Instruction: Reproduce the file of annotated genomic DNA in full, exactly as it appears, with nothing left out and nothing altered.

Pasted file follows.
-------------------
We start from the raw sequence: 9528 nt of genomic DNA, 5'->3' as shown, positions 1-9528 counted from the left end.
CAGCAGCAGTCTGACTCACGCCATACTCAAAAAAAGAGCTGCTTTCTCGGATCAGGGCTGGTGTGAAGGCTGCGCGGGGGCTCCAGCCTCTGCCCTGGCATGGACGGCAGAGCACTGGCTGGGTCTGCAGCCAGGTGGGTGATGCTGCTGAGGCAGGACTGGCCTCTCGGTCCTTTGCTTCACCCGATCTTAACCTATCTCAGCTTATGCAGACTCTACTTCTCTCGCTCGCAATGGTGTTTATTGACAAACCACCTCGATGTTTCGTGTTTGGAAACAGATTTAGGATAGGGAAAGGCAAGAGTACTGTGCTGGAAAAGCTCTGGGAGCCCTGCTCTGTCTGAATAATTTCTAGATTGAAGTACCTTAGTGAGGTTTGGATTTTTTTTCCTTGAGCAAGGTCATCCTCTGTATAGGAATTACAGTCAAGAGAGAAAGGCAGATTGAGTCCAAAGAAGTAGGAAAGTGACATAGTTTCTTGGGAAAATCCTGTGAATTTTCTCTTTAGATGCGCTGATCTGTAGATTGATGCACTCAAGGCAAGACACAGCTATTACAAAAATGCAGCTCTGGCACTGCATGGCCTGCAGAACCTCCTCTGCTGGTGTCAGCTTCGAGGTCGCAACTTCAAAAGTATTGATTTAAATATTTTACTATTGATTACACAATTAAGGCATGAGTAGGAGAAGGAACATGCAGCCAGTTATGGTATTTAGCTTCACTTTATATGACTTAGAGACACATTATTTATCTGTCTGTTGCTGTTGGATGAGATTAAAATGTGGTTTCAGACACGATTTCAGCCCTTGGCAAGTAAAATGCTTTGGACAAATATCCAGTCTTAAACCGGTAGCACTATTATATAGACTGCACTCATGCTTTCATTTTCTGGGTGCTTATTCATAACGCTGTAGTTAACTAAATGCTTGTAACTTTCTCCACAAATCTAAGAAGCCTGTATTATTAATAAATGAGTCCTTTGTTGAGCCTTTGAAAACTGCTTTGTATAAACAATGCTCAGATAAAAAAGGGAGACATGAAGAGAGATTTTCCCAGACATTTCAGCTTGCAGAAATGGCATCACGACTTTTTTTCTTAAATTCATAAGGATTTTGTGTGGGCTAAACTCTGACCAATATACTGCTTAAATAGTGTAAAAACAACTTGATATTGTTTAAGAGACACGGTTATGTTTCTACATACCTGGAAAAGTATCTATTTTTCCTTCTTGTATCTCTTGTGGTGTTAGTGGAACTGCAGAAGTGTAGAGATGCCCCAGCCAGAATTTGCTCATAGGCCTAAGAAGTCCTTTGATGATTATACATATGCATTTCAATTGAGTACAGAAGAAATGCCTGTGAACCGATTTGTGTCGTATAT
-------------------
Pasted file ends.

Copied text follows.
We start from the raw sequence: 9528 nt of genomic DNA, 5'->3' as shown, positions 1-9528 counted from the left end.
CAGCAGCAGTCTGACTCACGCCATACTCAAAAAAAGAGCTGCTTTCTCGGATCAGGGCTGGTGTGAAGGCTGCGCGGGGGCTCCAGCCTCTGCCCTGGCATGGACGGCAGAGCACTGGCTGGGTCTGCAGCCAGGTGGGTGATGCTGCTGAGGCAGGACTGGCCTCTCGGTCCTTTGCTTCACCCGATCTTAACCTATCTCAGCTTATGCAGACTCTACTTCTCTCGCTCGCAATGGTGTTTATTGACAAACCACCTCGATGTTTCGTGTTTGGAAACAGATTTAGGATAGGGAAAGGCAAGAGTACTGTGCTGGAAAAGCTCTGGGAGCCCTGCTCTGTCTGAATAATTTCTAGATTGAAGTACCTTAGTGAGGTTTGGATTTTTTTTCCTTGAGCAAGGTCATCCTCTGTATAGGAATTACAGTCAAGAGAGAAAGGCAGATTGAGTCCAAAGAAGTAGGAAAGTGACATAGTTTCTTGGGAAAATCCTGTGAATTTTCTCTTTAGATGCGCTGATCTGTAGATTGATGCACTCAAGGCAAGACACAGCTATTACAAAAATGCAGCTCTGGCACTGCATGGCCTGCAGAACCTCCTCTGCTGGTGTCAGCTTCGAGGTCGCAACTTCAAAAGTATTGATTTAAATATTTTACTATTGATTACACAATTAAGGCATGAGTAGGAGAAGGAACATGCAGCCAGTTATGGTATTTAGCTTCACTTTATATGACTTAGAGACACATTATTTATCTGTCTGTTGCTGTTGGATGAGATTAAAATGTGGTTTCAGACACGATTTCAGCCCTTGGCAAGTAAAATGCTTTGGACAAATATCCAGTCTTAAACCGGTAGCACTATTATATAGACTGCACTCATGCTTTCATTTTCTGGGTGCTTATTCATAACGCTGTAGTTAACTAAATGCTTGTAACTTTCTCCACAAATCTAAGAAGCCTGTATTATTAATAAATGAGTCCTTTGTTGAGCCTTTGAAAACTGCTTTGTATAAACAATGCTCAGATAAAAAAGGGAGACATGAAGAGAGATTTTCCCAGACATTTCAGCTTGCAGAAATGGCATCACGACTTTTTTTCTTAAATTCATAAGGATTTTGTGTGGGCTAAACTCTGACCAATATACTGCTTAAATAGTGTAAAAACAACTTGATATTGTTTAAGAGACACGGTTATGTTTCTACATACCTGGAAAAGTATCTATTTTTCCTTCTTGTATCTCTTGTGGTGTTAGTGGAACTGCAGAAGTGTAGAGATGCCCCAGCCAGAATTTGCTCATAGGCCTAAGAAGTCCTTTGATGATTATACATATGCATTTCAATTGAGTACAGAAGAAATGCCTGTGAACCGATTTGTGTCGTATAT